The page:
author Mark Goodwin <>
Mon, 01 Feb 2016 16:11:48 +0000
changeset 283075 75fe50edcf9aca16125fa9abf8011e6b36ba7634
parent 220317 d6a8be98af5c49c13cc291d9846f0ac4485d58b8
permissions -rw-r--r--
Bug 1244776 - Update moz-kinto-client.js to include recent Kinto.js changes r=rnewman Please see the Kinto.js PR for the storage adapter changes: Additions and changes to the Firefox storage adapter tests have been made accordingly.

.. _mach_logging:


Mach configures a built-in logging facility so commands can easily log

What sets the logging facility apart from most loggers you've seen is
that it encourages structured logging. Instead of conventional logging
where simple strings are logged, the internal logging mechanism logs all
events with the following pieces of information:

* A string *action*
* A dict of log message fields
* A formatting string

Essentially, instead of assembling a human-readable string at
logging-time, you create an object holding all the pieces of data that
will constitute your logged event. For each unique type of logged event,
you assign an *action* name.

Depending on how logging is configured, your logged event could get
written a couple of different ways.

JSON Logging

Where machines are the intended target of the logging data, a JSON
logger is configured. The JSON logger assembles an array consisting of
the following elements:

* Decimal wall clock time in seconds since UNIX epoch
* String *action* of message
* Object with structured message data

The JSON-serialized array is written to a configured file handle.
Consumers of this logging stream can just perform a readline() then feed
that into a JSON deserializer to reconstruct the original logged
message. They can key off the *action* element to determine how to
process individual events. There is no need to invent a parser.
Convenient, isn't it?

Logging for Humans

Where humans are the intended consumer of a log message, the structured
log message are converted to more human-friendly form. This is done by
utilizing the *formatting* string provided at log time. The logger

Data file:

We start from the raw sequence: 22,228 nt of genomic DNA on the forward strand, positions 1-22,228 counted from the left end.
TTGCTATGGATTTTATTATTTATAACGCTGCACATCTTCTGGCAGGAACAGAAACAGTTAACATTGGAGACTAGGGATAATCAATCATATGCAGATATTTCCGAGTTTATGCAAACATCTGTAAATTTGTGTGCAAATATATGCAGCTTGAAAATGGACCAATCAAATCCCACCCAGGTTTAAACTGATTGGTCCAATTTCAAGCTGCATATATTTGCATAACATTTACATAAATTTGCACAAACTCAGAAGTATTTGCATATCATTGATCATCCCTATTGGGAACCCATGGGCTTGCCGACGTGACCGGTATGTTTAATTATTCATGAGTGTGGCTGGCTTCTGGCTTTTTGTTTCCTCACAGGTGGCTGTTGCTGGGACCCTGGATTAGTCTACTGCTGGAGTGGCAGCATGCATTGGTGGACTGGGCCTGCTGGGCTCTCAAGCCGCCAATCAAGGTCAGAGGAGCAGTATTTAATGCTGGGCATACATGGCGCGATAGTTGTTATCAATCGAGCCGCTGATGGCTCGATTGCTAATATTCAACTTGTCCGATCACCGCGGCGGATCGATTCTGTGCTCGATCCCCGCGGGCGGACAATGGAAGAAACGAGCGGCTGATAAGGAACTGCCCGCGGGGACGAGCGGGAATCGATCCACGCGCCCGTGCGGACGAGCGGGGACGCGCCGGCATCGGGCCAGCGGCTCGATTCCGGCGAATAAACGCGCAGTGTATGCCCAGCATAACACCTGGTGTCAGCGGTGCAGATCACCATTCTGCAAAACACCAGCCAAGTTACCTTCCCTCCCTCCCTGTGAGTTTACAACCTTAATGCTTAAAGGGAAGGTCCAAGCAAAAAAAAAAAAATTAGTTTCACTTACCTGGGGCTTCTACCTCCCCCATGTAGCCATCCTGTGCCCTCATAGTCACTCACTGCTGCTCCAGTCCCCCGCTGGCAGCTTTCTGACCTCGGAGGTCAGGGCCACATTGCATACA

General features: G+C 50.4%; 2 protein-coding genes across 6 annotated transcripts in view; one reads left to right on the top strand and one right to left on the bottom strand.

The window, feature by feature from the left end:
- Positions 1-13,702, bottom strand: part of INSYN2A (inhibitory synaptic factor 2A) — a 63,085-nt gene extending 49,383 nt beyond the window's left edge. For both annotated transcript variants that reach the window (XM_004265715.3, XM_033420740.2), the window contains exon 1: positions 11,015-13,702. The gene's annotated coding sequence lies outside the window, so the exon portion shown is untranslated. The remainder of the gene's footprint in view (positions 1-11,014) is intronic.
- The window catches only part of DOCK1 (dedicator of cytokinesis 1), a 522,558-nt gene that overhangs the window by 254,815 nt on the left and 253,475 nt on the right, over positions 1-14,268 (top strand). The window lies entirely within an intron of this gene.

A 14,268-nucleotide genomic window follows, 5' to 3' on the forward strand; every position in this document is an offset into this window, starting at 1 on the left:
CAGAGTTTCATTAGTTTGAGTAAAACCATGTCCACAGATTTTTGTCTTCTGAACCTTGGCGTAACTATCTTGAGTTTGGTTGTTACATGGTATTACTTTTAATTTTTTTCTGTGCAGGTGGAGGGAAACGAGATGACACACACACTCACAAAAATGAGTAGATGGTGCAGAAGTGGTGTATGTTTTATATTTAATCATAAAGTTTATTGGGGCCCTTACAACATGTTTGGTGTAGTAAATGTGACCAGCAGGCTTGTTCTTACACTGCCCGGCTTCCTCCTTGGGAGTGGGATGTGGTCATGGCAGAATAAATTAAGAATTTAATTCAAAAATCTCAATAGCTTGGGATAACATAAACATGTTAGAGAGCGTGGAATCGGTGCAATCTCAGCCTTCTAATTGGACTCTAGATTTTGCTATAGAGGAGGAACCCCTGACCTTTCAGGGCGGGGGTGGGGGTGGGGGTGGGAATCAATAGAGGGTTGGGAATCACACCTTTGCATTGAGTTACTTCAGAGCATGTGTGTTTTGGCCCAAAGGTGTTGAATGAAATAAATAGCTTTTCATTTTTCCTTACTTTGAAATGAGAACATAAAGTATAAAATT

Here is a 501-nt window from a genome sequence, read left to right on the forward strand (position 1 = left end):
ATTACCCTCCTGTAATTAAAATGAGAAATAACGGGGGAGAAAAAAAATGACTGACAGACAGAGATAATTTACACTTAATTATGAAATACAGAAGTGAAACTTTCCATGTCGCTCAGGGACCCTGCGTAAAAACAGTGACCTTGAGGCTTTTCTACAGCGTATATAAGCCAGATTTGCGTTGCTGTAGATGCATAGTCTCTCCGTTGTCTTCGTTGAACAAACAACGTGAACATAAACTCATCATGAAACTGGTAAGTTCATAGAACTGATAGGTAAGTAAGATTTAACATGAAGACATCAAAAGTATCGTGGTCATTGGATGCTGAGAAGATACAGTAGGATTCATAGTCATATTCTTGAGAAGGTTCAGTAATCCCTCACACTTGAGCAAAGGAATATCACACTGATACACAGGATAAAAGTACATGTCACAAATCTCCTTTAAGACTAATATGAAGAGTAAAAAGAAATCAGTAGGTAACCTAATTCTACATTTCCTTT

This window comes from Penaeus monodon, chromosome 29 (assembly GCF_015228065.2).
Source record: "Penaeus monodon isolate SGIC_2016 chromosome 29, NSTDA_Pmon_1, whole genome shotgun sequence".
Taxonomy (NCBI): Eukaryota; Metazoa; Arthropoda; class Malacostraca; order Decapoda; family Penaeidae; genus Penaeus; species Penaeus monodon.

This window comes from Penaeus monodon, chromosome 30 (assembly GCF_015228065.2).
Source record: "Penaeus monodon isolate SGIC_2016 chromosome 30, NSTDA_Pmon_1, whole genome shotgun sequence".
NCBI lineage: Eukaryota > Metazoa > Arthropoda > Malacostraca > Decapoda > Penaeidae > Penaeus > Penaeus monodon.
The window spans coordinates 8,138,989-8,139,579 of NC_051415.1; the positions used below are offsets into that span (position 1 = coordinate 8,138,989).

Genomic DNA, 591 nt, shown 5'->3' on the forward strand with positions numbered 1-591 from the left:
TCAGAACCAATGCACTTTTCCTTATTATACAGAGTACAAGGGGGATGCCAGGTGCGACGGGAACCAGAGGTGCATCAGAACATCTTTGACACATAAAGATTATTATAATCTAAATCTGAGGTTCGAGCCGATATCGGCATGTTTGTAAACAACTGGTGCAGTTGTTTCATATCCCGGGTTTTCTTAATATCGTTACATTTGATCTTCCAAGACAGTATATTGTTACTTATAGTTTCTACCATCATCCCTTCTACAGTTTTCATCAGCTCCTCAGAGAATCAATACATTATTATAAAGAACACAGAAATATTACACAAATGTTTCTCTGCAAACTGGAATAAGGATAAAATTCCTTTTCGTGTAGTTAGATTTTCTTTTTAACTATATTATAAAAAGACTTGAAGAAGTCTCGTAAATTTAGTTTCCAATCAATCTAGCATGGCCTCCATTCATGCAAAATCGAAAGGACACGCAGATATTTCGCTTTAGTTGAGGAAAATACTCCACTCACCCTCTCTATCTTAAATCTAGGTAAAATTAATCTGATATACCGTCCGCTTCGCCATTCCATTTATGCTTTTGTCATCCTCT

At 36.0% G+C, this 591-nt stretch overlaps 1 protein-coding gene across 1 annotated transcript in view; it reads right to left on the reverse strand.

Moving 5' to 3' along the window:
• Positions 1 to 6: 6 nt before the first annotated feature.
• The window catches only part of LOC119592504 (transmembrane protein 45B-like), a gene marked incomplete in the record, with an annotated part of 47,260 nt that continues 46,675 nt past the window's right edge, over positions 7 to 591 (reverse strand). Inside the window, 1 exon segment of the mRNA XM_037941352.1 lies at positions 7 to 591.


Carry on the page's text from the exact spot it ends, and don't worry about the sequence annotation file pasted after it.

simply calls the *format* method of the formatting string, passing the
dict containing the message's fields.

When *mach* is used in a terminal that supports it, the logging facility
also supports terminal features such as colorization. This is done
automatically in the logging layer - there is no need to control this at
logging time.

In addition, messages intended for humans typically prepends every line
with the time passed since the application started.

Logging HOWTO

Structured logging piggybacks on top of Python's built-in logging
infrastructure provided by the *logging* package. We accomplish this by
taking advantage of *logging.Logger.log()*'s *extra* argument. To this
argument, we pass a dict with the fields *action* and *params*. These
are the string *action* and dict of message fields, respectively. The
formatting string is passed as the *msg* argument, like normal.

If you were logging to a logger directly, you would do something like:

.. code-block:: python

   logger.log(logging.INFO, 'My name is {name}',
       extra={'action': 'my_name', 'params': {'name': 'Gregory'}})

The JSON logging would produce something like::

   [1339985554.306338, "my_name", {"name": "Gregory"}]

Human logging would produce something like::

   0.52 My name is Gregory

Since there is a lot of complexity using logger.log directly, it is
recommended to go through a wrapping layer that hides part of the
complexity for you. The easiest way to do this is by utilizing the

.. code-block:: python

   import logging
   from mach.mixin.logging import LoggingMixin

   class MyClass(LoggingMixin):
       def foo(self):
            self.log(logging.INFO, 'foo_start', {'bar': True},
                'Foo performed. Bar: {bar}')